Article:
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23rd August 2010, 12:21 PM  #1 
diyAudio Member
Join Date: Dec 2003
Location: Grand Rapids

Feedback and output impedance
I understand how loop/global negative feedback reduces distortion, but how exactly does it reduce the output impedance? I've searched around here and on google without a definitive answer  just some general hand waving about the reduction of distortion, increase in bandwidth and reduction in output impedance.

23rd August 2010, 01:07 PM  #2 
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Join Date: Feb 2003
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if you really know how output distortion is reduced by negative feedback then you already know how output impedance is reduced  feedback isn't "smart" enough to know if it is correcting a nonlinear distortion or a linear voltage drop from load current flowing in device impedance  both result in a measured error at the summing input and the error is amplified by the excess loop gain (feedback factor)
Blackmans Theorem is a keystone in feedback theory  look for it in your textbook index to determine if the book is useful in really explaining feedback Last edited by jcx; 23rd August 2010 at 01:16 PM. 
23rd August 2010, 01:13 PM  #3 
Design engineer, consultant
diyAudio Member

Very high feedback = necessity to use output coil = higher output impedance with frequency
Quite funny. Take a look at John Curl JC1. This power amp does really have LOW OUTPUT IMPEDANCE. 
23rd August 2010, 03:04 PM  #4 
diyAudio Member

The amp Zout is not a single physical impedance, but rather the effect of a sagging output level with increasing load. If, say, with a load increase of 5 amps, the output level drops 1V, we say (with a wink to Mr. Ohm) that Zout = 1/5 ohms = 200milli ohms.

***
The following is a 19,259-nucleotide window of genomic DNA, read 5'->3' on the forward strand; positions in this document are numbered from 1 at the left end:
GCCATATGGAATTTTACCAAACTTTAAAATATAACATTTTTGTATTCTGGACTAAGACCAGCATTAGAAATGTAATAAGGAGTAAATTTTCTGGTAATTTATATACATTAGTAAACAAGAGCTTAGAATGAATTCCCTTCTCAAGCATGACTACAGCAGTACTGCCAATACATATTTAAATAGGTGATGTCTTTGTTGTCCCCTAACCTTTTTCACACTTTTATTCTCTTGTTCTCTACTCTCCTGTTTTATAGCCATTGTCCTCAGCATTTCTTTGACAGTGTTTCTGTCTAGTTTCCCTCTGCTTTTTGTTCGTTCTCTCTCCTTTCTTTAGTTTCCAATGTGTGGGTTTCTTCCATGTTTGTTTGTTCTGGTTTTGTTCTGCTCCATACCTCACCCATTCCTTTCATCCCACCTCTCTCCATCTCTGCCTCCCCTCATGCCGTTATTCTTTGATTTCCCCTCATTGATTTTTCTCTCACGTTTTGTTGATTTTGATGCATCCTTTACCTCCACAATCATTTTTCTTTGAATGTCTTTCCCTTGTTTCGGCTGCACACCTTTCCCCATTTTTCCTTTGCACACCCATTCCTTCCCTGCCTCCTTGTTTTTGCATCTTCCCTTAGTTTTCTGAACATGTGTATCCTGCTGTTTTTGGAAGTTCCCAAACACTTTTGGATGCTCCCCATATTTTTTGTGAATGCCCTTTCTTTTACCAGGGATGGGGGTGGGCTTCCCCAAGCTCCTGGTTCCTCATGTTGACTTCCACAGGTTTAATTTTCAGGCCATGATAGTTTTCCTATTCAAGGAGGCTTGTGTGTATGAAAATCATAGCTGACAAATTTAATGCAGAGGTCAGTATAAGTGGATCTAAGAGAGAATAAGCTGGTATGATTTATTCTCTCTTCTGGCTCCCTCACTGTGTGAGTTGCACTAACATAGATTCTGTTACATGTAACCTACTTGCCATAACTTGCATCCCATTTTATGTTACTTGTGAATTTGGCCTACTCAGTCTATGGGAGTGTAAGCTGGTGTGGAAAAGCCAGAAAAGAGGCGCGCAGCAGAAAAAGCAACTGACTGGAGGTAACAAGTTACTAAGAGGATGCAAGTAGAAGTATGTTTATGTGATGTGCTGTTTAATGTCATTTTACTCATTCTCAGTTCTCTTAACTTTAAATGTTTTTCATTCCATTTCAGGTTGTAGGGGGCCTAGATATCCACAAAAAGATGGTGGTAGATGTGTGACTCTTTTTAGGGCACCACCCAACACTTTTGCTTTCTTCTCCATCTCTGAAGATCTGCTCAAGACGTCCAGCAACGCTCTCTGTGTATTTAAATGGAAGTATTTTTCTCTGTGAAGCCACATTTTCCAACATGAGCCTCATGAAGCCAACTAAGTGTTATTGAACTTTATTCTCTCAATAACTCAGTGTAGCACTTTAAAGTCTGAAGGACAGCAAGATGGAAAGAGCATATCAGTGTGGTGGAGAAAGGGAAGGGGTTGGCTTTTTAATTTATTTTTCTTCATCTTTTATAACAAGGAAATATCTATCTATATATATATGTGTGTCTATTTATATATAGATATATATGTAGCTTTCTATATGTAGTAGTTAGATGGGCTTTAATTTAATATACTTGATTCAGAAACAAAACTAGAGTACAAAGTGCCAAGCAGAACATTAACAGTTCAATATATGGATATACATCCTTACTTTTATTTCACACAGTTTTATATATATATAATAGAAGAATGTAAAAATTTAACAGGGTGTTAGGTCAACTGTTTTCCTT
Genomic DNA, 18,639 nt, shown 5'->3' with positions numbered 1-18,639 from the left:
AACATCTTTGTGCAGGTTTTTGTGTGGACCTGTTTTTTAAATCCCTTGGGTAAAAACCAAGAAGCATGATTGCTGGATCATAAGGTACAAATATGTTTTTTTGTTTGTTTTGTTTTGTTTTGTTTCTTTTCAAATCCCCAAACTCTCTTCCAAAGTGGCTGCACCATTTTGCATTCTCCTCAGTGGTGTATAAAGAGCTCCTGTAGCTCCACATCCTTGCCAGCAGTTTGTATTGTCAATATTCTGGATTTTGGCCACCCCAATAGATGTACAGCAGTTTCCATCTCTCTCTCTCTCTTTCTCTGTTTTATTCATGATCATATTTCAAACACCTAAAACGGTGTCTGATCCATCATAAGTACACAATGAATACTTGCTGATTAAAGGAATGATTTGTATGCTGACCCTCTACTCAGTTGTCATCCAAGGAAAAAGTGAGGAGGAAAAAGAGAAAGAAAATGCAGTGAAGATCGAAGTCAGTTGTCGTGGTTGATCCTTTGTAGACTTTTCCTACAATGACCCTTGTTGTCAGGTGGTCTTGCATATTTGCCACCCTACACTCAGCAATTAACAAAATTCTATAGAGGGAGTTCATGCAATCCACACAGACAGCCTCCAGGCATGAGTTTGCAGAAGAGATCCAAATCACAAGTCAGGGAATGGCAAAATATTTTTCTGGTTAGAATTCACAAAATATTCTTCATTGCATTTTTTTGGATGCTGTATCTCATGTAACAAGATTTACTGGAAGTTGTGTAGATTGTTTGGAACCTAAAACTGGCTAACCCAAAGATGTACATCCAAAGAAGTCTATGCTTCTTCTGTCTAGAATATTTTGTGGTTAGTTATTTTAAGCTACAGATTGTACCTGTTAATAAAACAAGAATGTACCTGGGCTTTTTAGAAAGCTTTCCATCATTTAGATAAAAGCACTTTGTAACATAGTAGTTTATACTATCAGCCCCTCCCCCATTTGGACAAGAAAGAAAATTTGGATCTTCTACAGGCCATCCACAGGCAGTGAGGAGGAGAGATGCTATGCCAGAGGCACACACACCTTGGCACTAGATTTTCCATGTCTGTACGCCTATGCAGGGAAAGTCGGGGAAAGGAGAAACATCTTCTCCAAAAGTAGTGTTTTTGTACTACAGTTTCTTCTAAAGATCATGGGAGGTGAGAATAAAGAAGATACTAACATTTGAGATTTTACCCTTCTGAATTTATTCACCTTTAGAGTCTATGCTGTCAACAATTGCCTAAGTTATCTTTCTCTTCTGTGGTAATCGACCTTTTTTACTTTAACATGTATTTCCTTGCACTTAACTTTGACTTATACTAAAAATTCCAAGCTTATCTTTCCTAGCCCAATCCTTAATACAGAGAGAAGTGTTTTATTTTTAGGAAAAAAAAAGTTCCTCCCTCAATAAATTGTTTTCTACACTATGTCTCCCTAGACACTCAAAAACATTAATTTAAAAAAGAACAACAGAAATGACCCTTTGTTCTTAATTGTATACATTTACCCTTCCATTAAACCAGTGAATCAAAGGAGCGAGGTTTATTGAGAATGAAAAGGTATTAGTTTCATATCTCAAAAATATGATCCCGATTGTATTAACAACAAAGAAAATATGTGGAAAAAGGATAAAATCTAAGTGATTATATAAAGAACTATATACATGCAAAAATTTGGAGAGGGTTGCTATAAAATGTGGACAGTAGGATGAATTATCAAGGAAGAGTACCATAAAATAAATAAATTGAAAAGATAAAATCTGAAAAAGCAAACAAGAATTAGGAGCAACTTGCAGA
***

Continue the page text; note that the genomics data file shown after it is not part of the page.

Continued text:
If you use neg feedback, the drop of the output level is 'counteracted' by the feedback (or if you prefer, compensated). So now you only have a level drop of say 100mV with a 5A output load increase. Now Zout = 0.1/5 = 20 milliohms. BTW That's also an easy way to measure Zout. Measure the output level drop for a given output load increase, and divide. Be aware that it is frequency dependent and possibly level dependent. jd
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23rd August 2010, 05:39 PM  #5 
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thank you janneman  very succinct and it makes perfect sense

23rd August 2010, 06:12 PM  #6  
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Location: Next door

Quote:
All the effects you describe are only consequences of this stabilisation of the gain, which is set by two resistors. 

23rd August 2010, 07:17 PM  #7 
diyAudio Member
Join Date: May 2007

Negative feedback only lowers output impedance if it senses the output voltage, and tries to make this a defined multiple of the input voltage. You can arrange negative feedback to sense the output current instead, and then it raises output impedance. This is how an unbypassed emitter/source/cathode resistor works. You can even have a combination of the two extremes, and use feedback to set a particular impedance.
This may be why you could not find a simple explanation of why NFB reduces output impedance. Sometimes it doesn't! 
23rd August 2010, 07:20 PM  #8  
diyAudio Member

Quote:
jd
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An engineer designing a feedback amp is a mixed emotions creature  Hendrik Bode Check out Linear Audio! 

23rd August 2010, 07:26 PM  #9 
diyAudio Moderator

Really? It decreases output impedance at the plate/collector?
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23rd August 2010, 07:40 PM  #10 
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Join Date: May 2007

I suspect janneman may be confusing emitter unbypassing with emitter following. It all depends on where you take your output from.

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